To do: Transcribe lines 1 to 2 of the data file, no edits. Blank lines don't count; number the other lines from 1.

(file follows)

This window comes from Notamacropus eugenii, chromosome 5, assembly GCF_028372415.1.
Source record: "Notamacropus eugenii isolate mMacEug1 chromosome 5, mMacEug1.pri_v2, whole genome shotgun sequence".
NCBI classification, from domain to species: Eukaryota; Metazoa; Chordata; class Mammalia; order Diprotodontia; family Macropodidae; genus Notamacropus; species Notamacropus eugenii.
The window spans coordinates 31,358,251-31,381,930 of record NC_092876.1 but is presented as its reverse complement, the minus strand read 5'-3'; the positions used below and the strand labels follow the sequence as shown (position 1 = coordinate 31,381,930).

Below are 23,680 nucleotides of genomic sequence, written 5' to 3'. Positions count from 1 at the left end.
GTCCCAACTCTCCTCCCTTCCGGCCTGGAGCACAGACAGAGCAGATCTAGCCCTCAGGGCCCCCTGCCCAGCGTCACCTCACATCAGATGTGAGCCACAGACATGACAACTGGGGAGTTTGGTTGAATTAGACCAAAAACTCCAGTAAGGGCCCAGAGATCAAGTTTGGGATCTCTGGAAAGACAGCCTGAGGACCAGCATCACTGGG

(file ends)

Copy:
This window comes from Notamacropus eugenii, chromosome 5, assembly GCF_028372415.1.
Source record: "Notamacropus eugenii isolate mMacEug1 chromosome 5, mMacEug1.pri_v2, whole genome shotgun sequence".